I thought about three kinds of Artefact or three facets of an artefact.
The “Stones on the edge of the well’. If your inquiry has been talking about a kind of experience or embodied action and your critical review is about it then it would be nice to experience it!!. Like if you theorize about the sounds different ways of dropping stones down a well, it would be nice to have a well and some stones.

“The ‘X’ itself”. This the thing that you have said is needed itself. If you have written that you found that artists need a press-pack then the artefact could be the press-pack itself. Or if it was about what a show reel should look like the show reel itself…or dance or song etc…

Lastly, a “kind of documentation in the style of….” This is a something shows the points you have raised in the style of the field it comes from (the more familiar form or mirroring the forms of things from that area). For instance a big colourful (children’s book style) book that documents the main process and points of a creative project in a school- which is what I made and is used as an example in the reader. It was to be read by parents and they are more familiar with children’s books in the school that ‘reports’.

What do you all think – people that were there…people that were not there?
Adesola

Wednesday, 19 October 2011

Campus Session , Module 3 (October 19th 2011): Artefacts


As part of the campus session for module 3 today, we looked at the Artefact. The students who were there wrote three bullet point ideas that they find useful in understanding the role of the Artefact requirement. Go to the blog of the person to read further about their thoughts on the session. I will be writing about this in my weekly blog also.
   
  1. Artefact is about your inquiry question not the next step
  2. Create something that is in your field
  3. A natural culmination of your inquiry  
Mark Iles



  1. The Critical review is the whole story of the research in academic form.
  2. The Artefact is what the research indicated in terms of a creative express in your field of practice.
  3. The artefact is not the start a new question or inquiry: it should address your original question.




The artefact:
  1. Follow the thread to the natural conclusion
  2. 3 types of artefact (see Adesola’s next blog also)
  3. It is not additional, its part of the process




  1. The artefact is not an add on
  2. Follow the thread of the inquiry to a natural product.
  3. A different way of showing your conclusions



  1. Not letting the artefact be an add on or that it raises another question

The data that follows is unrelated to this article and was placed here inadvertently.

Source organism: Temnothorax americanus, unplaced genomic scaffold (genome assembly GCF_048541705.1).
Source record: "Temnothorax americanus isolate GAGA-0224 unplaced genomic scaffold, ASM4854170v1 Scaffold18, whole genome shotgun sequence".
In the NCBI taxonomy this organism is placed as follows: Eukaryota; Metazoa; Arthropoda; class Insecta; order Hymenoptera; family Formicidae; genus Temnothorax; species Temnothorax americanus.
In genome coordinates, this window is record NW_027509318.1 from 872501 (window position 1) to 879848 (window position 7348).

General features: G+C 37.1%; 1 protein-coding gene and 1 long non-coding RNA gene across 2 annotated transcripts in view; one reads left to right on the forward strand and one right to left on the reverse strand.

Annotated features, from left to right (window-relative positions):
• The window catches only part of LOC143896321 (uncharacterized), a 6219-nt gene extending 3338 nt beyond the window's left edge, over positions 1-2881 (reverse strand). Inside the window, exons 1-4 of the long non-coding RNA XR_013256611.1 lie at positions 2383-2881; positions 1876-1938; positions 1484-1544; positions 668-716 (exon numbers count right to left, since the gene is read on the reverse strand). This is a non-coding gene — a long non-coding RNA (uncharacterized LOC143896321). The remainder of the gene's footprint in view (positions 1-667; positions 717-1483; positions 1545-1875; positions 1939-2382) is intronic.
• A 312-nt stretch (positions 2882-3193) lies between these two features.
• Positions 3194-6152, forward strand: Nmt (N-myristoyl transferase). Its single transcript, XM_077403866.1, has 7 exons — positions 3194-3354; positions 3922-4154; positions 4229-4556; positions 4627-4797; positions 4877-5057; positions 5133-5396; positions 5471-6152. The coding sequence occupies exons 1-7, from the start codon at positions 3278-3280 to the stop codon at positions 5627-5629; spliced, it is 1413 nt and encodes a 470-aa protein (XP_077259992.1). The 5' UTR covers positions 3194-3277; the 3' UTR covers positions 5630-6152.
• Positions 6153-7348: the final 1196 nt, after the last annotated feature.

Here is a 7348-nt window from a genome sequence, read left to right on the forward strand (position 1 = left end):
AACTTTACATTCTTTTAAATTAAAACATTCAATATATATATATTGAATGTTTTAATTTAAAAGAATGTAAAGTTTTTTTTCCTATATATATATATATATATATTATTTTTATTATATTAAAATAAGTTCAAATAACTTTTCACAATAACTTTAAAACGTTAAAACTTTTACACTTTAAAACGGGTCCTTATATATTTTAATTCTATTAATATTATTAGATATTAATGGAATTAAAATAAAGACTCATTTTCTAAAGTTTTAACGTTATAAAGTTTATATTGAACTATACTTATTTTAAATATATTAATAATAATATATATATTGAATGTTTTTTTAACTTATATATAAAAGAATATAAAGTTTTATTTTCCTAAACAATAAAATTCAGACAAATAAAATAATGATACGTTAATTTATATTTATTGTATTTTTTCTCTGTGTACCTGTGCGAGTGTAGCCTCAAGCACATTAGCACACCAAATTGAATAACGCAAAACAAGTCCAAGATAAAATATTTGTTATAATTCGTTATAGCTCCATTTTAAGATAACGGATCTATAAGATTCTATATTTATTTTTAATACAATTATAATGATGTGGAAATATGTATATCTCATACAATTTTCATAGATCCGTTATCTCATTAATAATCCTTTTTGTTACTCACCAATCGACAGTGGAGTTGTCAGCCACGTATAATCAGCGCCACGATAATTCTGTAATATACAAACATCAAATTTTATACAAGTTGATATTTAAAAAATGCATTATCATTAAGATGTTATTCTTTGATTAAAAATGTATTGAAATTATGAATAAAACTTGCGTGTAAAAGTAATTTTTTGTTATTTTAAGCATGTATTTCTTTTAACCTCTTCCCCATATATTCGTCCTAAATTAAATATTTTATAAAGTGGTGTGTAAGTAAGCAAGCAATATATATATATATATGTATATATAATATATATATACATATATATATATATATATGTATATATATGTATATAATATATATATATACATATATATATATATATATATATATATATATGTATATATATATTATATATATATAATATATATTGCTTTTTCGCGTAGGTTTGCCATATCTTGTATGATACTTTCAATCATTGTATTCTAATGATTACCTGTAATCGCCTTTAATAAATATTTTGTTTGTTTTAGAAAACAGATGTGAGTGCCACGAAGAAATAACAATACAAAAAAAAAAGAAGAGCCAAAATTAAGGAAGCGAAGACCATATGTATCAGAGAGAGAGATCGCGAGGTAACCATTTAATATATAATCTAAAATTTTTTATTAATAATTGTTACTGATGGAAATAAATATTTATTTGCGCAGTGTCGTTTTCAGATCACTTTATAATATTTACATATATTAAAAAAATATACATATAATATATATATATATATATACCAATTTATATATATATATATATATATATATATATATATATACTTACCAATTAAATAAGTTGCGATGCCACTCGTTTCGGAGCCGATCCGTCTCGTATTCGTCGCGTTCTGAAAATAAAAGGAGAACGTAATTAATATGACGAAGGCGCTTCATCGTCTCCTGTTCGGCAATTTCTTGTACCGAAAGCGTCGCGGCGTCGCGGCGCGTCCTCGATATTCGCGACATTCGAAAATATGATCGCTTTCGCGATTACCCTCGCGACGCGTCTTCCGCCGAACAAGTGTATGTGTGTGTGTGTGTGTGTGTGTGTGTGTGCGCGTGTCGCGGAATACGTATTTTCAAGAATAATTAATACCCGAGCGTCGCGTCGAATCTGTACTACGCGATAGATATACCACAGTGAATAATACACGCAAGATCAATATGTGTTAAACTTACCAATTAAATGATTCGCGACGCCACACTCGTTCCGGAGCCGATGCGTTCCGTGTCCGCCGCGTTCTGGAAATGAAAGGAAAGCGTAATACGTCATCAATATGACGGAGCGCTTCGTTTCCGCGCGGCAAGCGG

2. Understanding that its OK to not know exactly what your artefact is until your analysis is done.
  3. The artefact should be a conclusion of your findings – it accompanies the critical Review but doesn’t have to show the whole process as the Critical Review does. 

Group 1: Kolb's Learning Cycle

Demonstrating the Kolb Learning Cycle through the action of writing a script.
Demonstrating the 4 stages of engaging with experience as knowledge
Nina StandenJohn NordonNick CrowleyLily Corrigan

Tuesday, 18 October 2011

Campus Session Module 1 (October 18th)


Today was a campus session for Module 1. We looked at the reflection section of the Module. I will write more about it on my blog later in the week. The students present at the campus session worked in four groups to share one thing with you, that they felt was value about the session.

These blogs below are a summary from each group. Go to the blogs of the group to get a full explanation and to hear their thoughts. (Give them a chance to write it up so try a couple of times if they haven’t got anything up yet!) Group 1 did a film and I still have to down load it ! see theirs tomorrow!!!
Adesola

Group 2: Noticing as a part of reflection


Group 2: Noticing as a part of reflection



In order to reflect on something you have to have noticed it. Start to look beyond the obvious and take time to notice

Group 3: Key Reflective actions


Group 3: Key Reflective actions
We’ve taken photos relating to the key reflective points and hope this shows the difference ways of reflecting, observing and noticing


Observing




Noticing

Reflecting


Group 4: Seeing the familiar as unfamiliar


Group 4: Seeing the familiar as unfamiliar
From the session today, the concept that really stood out for us was trying to
“Seeing the familiar as unfamiliar”

To reflect this we took a series pf photographs that we feel in part illustrate this point.

We would then love you to visit out blogs and take a minute to reflect on the pictures using the concept of ‘seeing’ ‘thinking about’ ‘wondering’
Than compare and what we saw, thought and wondered!


Sunday, 16 October 2011

Reflection, SIGs and Literature!


 This blog was meant to be posted on Thursday according to the system I created for myself this year…! But then there’s life; as the quote above says “life is what happens to our plans”. So how is your schedule going. Don’t get caught up fixating on one task try to keep moving forward with your work.

My big wonder this week is; “is my life just a response to things and if so where am ‘I’ then. Or am ‘I’ in the setting-up / and perception of the situation to which I respond?”